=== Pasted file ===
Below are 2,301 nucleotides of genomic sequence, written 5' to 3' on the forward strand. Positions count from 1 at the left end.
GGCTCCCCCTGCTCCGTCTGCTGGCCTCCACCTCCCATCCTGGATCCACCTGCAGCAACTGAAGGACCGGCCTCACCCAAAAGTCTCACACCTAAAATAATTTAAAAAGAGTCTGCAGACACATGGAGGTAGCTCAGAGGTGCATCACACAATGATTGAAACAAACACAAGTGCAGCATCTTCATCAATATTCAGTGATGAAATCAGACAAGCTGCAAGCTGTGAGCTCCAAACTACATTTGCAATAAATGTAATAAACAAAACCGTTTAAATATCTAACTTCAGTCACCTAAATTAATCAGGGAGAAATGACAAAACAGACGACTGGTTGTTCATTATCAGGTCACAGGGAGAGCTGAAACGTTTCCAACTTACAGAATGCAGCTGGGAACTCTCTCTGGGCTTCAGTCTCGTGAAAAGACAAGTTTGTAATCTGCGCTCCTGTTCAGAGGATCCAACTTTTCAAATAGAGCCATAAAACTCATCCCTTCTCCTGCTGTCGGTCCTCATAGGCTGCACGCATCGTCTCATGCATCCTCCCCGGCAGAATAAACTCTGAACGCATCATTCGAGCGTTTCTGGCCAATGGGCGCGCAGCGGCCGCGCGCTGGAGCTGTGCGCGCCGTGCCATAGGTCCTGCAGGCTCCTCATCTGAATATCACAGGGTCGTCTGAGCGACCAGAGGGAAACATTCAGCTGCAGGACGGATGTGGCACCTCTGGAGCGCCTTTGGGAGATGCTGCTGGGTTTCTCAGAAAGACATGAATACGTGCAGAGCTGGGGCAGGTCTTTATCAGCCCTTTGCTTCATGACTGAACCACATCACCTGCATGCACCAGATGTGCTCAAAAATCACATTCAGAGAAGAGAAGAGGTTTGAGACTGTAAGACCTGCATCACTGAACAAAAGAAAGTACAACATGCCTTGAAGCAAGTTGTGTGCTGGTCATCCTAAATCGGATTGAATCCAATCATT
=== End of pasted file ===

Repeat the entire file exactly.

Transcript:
Below are 2,301 nucleotides of genomic sequence, written 5' to 3' on the forward strand. Positions count from 1 at the left end.
GGCTCCCCCTGCTCCGTCTGCTGGCCTCCACCTCCCATCCTGGATCCACCTGCAGCAACTGAAGGACCGGCCTCACCCAAAAGTCTCACACCTAAAATAATTTAAAAAGAGTCTGCAGACACATGGAGGTAGCTCAGAGGTGCATCACACAATGATTGAAACAAACACAAGTGCAGCATCTTCATCAATATTCAGTGATGAAATCAGACAAGCTGCAAGCTGTGAGCTCCAAACTACATTTGCAATAAATGTAATAAACAAAACCGTTTAAATATCTAACTTCAGTCACCTAAATTAATCAGGGAGAAATGACAAAACAGACGACTGGTTGTTCATTATCAGGTCACAGGGAGAGCTGAAACGTTTCCAACTTACAGAATGCAGCTGGGAACTCTCTCTGGGCTTCAGTCTCGTGAAAAGACAAGTTTGTAATCTGCGCTCCTGTTCAGAGGATCCAACTTTTCAAATAGAGCCATAAAACTCATCCCTTCTCCTGCTGTCGGTCCTCATAGGCTGCACGCATCGTCTCATGCATCCTCCCCGGCAGAATAAACTCTGAACGCATCATTCGAGCGTTTCTGGCCAATGGGCGCGCAGCGGCCGCGCGCTGGAGCTGTGCGCGCCGTGCCATAGGTCCTGCAGGCTCCTCATCTGAATATCACAGGGTCGTCTGAGCGACCAGAGGGAAACATTCAGCTGCAGGACGGATGTGGCACCTCTGGAGCGCCTTTGGGAGATGCTGCTGGGTTTCTCAGAAAGACATGAATACGTGCAGAGCTGGGGCAGGTCTTTATCAGCCCTTTGCTTCATGACTGAACCACATCACCTGCATGCACCAGATGTGCTCAAAAATCACATTCAGAGAAGAGAAGAGGTTTGAGACTGTAAGACCTGCATCACTGAACAAAAGAAAGTACAACATGCCTTGAAGCAAGTTGTGTGCTGGTCATCCTAAATCGGATTGAATCCAATCATT